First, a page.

At the very minimum a total of four cuts must be made to install the Smittybilt front rollcage. Two angled cuts where the side bars meet the floor plates and two “fishmouthed” cuts where the side bars attach to the main roll bar. (The spreader bar comes pre-cut to go between the side bars) The “fishmouth” cuts can be accomplished in a few different ways…a drill press with the right size holesaw would work pretty well, as would a gas torch with a little care. However since I don’t own either one of those tools, I used a hacksaw and a 4″ angle grinder. It sounds pretty inefficient, but it really didn’t take very long to get tight fitting joints.
Fitting the side bars requires some patience and careful measuring. Smittybilt purposely supplies these bars a few inches long so they can be trimmed to each specific truck. Although most trucks will vary, mine needed ~1/2″ off the bottom of each side bar and ~4″ off where the bars attach to the rear rollbar. The easiest way to accomplish a proper fit is to concentrate on just one side. Take the time to make that bar fit perfectly and then use it as a template when cutting the other side bar. This is especially important with the “fishmouthed” cuts.
Before any cuts are made place one side bar roughly in the position it will eventually be in. Rest the leading (lower) edge of the side bar on the floor of the truck so that it has proper clearance from both the door (~1″ on my truck) and the dash (~1/2″ on mine). Then hold the rear of the side bar up near the spot where it will intersect the main roll bar. (on most rollbars this will be right at the radius of the bend) I used a small level taped to the horizontal portion of the side bar (assuming the truck is on a level surface) and moved the rear end of the bar around until it was level.
Once you’ve determined the side bar is level make note of how much higher the horizontal of the side bar is than the horizontal of the main rollbar. This is approximately the amount you will need to cut off the end that attaches to the floor. However keep in mind that if you’re attaching the side bar to the rear bar in the middle of the radius it will be slightly lower. And if the rear bar is a larger diameter (as mine was) the side bar will be even lower. Also remember that you will have a 1/4″ mounting plate between the side bar and the floor and that your cut will be at a slight angle to match the floor. This can make quite a difference in final placement if you forget it.
Making the “fishmouth” cuts just takes a careful eye. Try to hold the side bar up against the roll bar near the radius. (One way of finding out where the side bars should intersect the rear bar is to measure the spreader bar. The distance between the side bars should be approximately the same at the front as it is at the rear.) Standing beside the truck in line with the horizontal of the main roll bar, try to sight down the bar while holding up the side bar and mark the shape and size of the fishmouth that will be needed to attach the side bar to the radius. I found it safer to make the bar a little long and grind it down than try to mark it perfectly the first time. If you’re anything like me your vision of the “fishmouth” shape won’t be exactly right anyway and will require some grinding before it fits nicely. If you do accidentally cut the bar too short it simply means the spot where it attaches to the floor will be further away from the dash.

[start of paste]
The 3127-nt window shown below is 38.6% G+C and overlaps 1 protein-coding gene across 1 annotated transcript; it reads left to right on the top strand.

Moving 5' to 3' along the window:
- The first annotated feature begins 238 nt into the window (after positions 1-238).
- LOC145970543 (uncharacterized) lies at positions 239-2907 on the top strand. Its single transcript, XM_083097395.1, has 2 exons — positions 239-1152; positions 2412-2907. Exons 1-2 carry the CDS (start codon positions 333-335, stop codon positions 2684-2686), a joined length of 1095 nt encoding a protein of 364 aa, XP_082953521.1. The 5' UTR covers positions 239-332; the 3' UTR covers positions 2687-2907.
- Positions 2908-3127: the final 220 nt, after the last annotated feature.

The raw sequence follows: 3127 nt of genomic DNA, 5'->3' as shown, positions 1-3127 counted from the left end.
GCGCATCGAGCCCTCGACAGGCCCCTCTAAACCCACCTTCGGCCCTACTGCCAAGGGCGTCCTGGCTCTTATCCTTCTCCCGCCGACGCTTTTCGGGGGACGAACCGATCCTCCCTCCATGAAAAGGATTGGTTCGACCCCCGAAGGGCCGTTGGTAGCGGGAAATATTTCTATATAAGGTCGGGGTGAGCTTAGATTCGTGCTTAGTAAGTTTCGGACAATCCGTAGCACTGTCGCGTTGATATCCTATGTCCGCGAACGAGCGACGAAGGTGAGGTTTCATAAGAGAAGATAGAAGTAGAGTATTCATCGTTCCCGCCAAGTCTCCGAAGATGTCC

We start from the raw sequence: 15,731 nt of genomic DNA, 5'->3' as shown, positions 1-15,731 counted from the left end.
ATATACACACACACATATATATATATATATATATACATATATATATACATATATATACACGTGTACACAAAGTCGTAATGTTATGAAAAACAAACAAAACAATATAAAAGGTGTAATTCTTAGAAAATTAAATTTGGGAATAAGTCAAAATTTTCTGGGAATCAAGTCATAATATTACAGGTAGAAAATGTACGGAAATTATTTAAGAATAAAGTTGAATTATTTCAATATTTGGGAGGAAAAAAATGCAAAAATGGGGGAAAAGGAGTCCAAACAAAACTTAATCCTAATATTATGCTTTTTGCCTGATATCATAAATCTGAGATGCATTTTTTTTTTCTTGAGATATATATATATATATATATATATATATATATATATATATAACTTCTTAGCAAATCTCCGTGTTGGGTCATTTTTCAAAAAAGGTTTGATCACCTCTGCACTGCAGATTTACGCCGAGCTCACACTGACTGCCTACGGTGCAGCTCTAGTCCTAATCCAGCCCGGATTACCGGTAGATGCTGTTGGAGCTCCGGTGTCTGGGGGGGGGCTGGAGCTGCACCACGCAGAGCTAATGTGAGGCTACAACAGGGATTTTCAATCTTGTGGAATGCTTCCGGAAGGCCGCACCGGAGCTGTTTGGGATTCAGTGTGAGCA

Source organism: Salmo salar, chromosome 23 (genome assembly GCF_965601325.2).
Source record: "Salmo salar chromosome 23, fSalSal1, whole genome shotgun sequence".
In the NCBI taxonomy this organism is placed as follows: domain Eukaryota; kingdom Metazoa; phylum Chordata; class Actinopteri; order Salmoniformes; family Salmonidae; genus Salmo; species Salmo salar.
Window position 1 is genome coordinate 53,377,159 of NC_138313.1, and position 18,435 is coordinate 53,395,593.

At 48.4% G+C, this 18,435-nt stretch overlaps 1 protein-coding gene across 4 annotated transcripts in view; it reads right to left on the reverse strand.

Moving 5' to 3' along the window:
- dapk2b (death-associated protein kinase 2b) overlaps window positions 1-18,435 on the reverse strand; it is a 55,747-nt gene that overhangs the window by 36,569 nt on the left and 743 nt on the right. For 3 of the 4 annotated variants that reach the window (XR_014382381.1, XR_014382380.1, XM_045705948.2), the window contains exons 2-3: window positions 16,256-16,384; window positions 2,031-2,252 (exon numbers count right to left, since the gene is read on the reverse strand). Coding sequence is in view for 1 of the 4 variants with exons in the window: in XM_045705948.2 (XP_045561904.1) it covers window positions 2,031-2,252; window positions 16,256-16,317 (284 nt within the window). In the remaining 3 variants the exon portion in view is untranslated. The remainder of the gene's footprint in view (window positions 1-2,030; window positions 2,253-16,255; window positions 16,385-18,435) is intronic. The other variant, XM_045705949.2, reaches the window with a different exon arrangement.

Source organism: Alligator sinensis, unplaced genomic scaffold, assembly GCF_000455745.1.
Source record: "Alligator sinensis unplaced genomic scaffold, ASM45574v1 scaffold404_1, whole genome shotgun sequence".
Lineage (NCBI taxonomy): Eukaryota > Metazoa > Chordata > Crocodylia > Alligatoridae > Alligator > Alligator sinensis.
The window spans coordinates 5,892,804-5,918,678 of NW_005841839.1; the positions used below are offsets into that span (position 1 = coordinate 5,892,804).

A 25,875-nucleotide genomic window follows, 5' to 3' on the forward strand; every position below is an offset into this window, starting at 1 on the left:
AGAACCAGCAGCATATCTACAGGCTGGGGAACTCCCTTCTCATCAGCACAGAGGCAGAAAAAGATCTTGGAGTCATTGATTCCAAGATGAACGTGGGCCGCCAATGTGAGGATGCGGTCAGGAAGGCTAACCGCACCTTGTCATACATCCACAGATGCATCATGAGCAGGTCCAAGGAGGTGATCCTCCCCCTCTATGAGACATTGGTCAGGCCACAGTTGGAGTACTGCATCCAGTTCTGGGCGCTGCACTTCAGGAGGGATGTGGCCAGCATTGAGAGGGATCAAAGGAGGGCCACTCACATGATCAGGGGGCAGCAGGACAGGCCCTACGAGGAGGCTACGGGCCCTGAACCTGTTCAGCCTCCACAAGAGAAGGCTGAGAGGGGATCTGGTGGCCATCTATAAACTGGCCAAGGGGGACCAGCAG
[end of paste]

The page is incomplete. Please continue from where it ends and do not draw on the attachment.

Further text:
Once the cuts are made to both side bars and you’re happy with the fit, tack weld the floor mounting plates to the side bars. It works best to have the side bars in place resting (and centered) on the mounting plates before welding. Placing the spreader bar is a little tricky without a second pair of hands but can be done alone if you get creative with duct tape and C-clamps. Once you have the spreader bar in place turn on the windshield wipers to make sure the arm doesn’t hit it. This is a good time to check all other clearances (glove box, e-brake, window cranks, hard top, etc.) It’s a lot easier to fix it now than after final welding. Once you’re satisfied with the fit, make a few tack welds at all the connections. While it’s possible to completely weld up the cage in the truck the chances of you setting your garage on fire are much higher. It seems like a pain but it really is easier at this point to unbolt the main roll bar and lift the whole cage out of the truck. It will be both easier to weld and paint once it’s out of the truck.
In addition to the basic cage I also decided to install a center roof panel. Basically this consisted of two extra lengths of 2″ tubing that I cut to fit between the spreader bar and the rear bar. I placed them about 11″ apart so that I could put my CB, some speakers and two dome lights up in the cage. These two bars were covered by a 14 gauge sheet metal cap and fully welded to keep the rain away from the electronics. Since I knew I would be needing power up in the cage before I started building it, I drilled holes in the side bars and spreader bars and ran all my power leads and speaker wires inside the cage tubing. The wires enter the tube from the passengers side under the dash and come out up near the CB and speakers. It proved to be much more of a hassle to run the wires internally, but then again nothing about Broncos is easy, right?